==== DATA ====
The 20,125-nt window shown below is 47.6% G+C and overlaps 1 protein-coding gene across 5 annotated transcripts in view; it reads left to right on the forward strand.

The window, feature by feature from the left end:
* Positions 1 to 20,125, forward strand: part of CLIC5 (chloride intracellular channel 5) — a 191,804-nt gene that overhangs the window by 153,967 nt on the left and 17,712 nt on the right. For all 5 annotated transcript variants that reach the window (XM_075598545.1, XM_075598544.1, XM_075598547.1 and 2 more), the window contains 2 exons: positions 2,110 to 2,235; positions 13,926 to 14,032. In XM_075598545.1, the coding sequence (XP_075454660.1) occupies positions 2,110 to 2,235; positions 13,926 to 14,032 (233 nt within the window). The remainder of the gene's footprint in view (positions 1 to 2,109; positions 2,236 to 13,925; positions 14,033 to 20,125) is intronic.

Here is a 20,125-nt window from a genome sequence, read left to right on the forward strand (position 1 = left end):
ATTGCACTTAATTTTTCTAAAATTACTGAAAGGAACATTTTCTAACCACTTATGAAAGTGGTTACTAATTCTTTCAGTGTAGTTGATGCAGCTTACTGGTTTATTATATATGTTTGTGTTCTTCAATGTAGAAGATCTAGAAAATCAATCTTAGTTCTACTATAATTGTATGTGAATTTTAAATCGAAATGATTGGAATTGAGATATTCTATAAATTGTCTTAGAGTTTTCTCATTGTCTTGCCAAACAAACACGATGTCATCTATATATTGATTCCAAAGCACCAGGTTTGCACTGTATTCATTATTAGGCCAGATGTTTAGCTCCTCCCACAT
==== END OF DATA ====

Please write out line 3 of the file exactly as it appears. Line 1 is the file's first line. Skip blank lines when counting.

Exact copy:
* Positions 1 to 20,125, forward strand: part of CLIC5 (chloride intracellular channel 5) — a 191,804-nt gene that overhangs the window by 153,967 nt on the left and 17,712 nt on the right. For all 5 annotated transcript variants that reach the window (XM_075598545.1, XM_075598544.1, XM_075598547.1 and 2 more), the window contains 2 exons: positions 2,110 to 2,235; positions 13,926 to 14,032. In XM_075598545.1, the coding sequence (XP_075454660.1) occupies positions 2,110 to 2,235; positions 13,926 to 14,032 (233 nt within the window). The remainder of the gene's footprint in view (positions 1 to 2,109; positions 2,236 to 13,925; positions 14,033 to 20,125) is intronic.